From " An occasional series in which The Post's book critic reconsiders notable and/or neglected books from the past." (This is a pretty good series, we usually learn a lot from Yardley).
Anyways, turns out Yardley absolutely HATES the book. One thing he claims is it may have invented adolescence as we know it today. Is that true, or was the book more a product of its times? It is certainly a book that appeals mostly to teenagers: you read it in 9th grade and think it's great but read it at 25 and it seems pretty silly.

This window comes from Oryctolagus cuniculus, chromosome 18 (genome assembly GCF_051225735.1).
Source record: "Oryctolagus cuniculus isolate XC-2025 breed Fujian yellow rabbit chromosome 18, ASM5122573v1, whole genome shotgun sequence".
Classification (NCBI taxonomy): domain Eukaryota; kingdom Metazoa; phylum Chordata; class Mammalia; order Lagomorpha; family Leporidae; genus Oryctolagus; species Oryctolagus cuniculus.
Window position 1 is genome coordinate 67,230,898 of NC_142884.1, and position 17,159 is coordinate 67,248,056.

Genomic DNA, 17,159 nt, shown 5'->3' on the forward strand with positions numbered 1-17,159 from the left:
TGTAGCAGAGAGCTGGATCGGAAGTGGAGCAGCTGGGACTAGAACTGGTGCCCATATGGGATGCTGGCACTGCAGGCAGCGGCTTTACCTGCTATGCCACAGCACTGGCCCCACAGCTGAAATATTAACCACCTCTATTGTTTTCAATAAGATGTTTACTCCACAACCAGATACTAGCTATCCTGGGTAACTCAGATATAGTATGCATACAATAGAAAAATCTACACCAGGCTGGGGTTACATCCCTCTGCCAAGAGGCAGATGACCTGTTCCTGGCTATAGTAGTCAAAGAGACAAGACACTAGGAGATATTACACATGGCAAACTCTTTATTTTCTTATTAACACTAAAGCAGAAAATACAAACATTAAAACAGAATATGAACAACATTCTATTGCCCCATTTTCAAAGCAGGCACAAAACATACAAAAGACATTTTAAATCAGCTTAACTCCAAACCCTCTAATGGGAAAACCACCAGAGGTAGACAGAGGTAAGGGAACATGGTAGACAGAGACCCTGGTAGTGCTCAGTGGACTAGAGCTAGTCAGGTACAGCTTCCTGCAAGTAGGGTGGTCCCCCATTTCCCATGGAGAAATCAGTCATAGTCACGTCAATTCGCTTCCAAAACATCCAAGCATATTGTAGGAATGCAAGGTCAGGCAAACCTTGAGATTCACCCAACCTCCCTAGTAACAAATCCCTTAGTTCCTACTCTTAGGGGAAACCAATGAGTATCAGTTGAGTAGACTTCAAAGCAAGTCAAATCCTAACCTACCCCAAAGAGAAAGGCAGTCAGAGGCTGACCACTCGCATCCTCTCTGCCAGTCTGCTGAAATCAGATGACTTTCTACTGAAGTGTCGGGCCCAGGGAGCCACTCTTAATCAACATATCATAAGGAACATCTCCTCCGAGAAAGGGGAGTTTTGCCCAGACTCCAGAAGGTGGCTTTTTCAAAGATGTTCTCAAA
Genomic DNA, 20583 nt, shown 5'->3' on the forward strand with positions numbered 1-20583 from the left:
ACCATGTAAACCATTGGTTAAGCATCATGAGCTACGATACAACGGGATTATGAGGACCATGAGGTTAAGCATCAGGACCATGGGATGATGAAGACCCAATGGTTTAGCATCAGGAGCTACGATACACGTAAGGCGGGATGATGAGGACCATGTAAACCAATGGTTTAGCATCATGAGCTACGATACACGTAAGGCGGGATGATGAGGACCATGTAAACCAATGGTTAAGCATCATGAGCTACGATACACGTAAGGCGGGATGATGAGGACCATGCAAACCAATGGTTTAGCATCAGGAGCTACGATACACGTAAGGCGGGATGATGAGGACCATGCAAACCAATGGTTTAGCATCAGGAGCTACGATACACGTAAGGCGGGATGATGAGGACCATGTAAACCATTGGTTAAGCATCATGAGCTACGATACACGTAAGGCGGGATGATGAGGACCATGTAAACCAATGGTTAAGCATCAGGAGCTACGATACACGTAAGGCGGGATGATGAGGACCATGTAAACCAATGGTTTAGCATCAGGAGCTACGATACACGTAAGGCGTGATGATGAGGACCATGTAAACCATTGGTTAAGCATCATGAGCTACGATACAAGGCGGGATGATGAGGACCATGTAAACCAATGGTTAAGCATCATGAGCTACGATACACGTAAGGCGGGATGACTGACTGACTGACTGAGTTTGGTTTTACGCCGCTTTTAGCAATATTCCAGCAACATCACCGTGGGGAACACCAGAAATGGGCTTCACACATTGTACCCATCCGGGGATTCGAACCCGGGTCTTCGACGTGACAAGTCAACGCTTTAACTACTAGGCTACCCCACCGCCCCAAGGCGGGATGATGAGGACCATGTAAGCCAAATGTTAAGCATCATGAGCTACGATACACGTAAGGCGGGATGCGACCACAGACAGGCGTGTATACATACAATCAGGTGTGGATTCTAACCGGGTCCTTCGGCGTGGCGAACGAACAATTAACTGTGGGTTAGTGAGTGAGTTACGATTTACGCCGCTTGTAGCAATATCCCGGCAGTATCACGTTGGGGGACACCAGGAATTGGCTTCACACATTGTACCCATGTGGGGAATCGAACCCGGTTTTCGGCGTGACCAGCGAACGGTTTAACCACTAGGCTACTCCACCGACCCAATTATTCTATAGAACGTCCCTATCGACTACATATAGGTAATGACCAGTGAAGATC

Yardley says "The Old Man and the Sea" is also a terrible book. But he doesn't say why it's so bad, which is a shame because we'd like to hear more. We had to read this book in school and didn't like it that much, but knew it was supposed to be really good and Hemingway is a genius and all that. Maybe we were right all along!
J.D. Salinger's Holden Caulfield, Aging Gracelessly (Washington Post)